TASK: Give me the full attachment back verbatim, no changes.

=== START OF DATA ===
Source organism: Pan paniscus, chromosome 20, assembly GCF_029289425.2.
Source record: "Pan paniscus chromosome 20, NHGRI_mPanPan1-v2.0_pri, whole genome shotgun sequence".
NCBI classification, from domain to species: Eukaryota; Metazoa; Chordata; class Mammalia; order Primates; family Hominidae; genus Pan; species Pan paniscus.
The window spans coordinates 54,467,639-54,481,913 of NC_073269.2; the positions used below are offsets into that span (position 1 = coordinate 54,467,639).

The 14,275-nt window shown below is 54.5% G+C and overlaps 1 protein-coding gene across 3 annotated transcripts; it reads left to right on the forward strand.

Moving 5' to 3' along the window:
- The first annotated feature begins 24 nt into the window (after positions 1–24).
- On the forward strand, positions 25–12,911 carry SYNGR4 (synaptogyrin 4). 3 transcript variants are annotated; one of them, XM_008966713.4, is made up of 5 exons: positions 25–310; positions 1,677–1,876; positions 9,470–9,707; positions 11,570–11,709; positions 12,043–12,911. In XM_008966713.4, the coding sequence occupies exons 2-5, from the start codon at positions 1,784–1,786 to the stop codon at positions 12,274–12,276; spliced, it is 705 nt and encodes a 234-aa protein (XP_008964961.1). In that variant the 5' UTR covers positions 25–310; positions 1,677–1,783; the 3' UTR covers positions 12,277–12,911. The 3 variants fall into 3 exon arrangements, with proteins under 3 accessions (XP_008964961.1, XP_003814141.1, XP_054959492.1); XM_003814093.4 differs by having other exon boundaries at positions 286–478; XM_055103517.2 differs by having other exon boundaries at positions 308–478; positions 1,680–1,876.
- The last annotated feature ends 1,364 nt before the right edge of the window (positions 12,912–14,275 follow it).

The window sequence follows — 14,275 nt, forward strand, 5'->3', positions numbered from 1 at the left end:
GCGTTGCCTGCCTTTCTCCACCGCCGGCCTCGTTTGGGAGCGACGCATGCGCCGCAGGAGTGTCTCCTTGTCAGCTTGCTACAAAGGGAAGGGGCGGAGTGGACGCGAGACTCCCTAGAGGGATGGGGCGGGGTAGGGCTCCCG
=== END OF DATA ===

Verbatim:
Source organism: Pan paniscus, chromosome 20, assembly GCF_029289425.2.
Source record: "Pan paniscus chromosome 20, NHGRI_mPanPan1-v2.0_pri, whole genome shotgun sequence".
NCBI classification, from domain to species: Eukaryota; Metazoa; Chordata; class Mammalia; order Primates; family Hominidae; genus Pan; species Pan paniscus.
The window spans coordinates 54,467,639-54,481,913 of NC_073269.2; the positions used below are offsets into that span (position 1 = coordinate 54,467,639).

The 14,275-nt window shown below is 54.5% G+C and overlaps 1 protein-coding gene across 3 annotated transcripts; it reads left to right on the forward strand.

Moving 5' to 3' along the window:
- The first annotated feature begins 24 nt into the window (after positions 1–24).
- On the forward strand, positions 25–12,911 carry SYNGR4 (synaptogyrin 4). 3 transcript variants are annotated; one of them, XM_008966713.4, is made up of 5 exons: positions 25–310; positions 1,677–1,876; positions 9,470–9,707; positions 11,570–11,709; positions 12,043–12,911. In XM_008966713.4, the coding sequence occupies exons 2-5, from the start codon at positions 1,784–1,786 to the stop codon at positions 12,274–12,276; spliced, it is 705 nt and encodes a 234-aa protein (XP_008964961.1). In that variant the 5' UTR covers positions 25–310; positions 1,677–1,783; the 3' UTR covers positions 12,277–12,911. The 3 variants fall into 3 exon arrangements, with proteins under 3 accessions (XP_008964961.1, XP_003814141.1, XP_054959492.1); XM_003814093.4 differs by having other exon boundaries at positions 286–478; XM_055103517.2 differs by having other exon boundaries at positions 308–478; positions 1,680–1,876.
- The last annotated feature ends 1,364 nt before the right edge of the window (positions 12,912–14,275 follow it).

The window sequence follows — 14,275 nt, forward strand, 5'->3', positions numbered from 1 at the left end:
GCGTTGCCTGCCTTTCTCCACCGCCGGCCTCGTTTGGGAGCGACGCATGCGCCGCAGGAGTGTCTCCTTGTCAGCTTGCTACAAAGGGAAGGGGCGGAGTGGACGCGAGACTCCCTAGAGGGATGGGGCGGGGTAGGGCTCCCG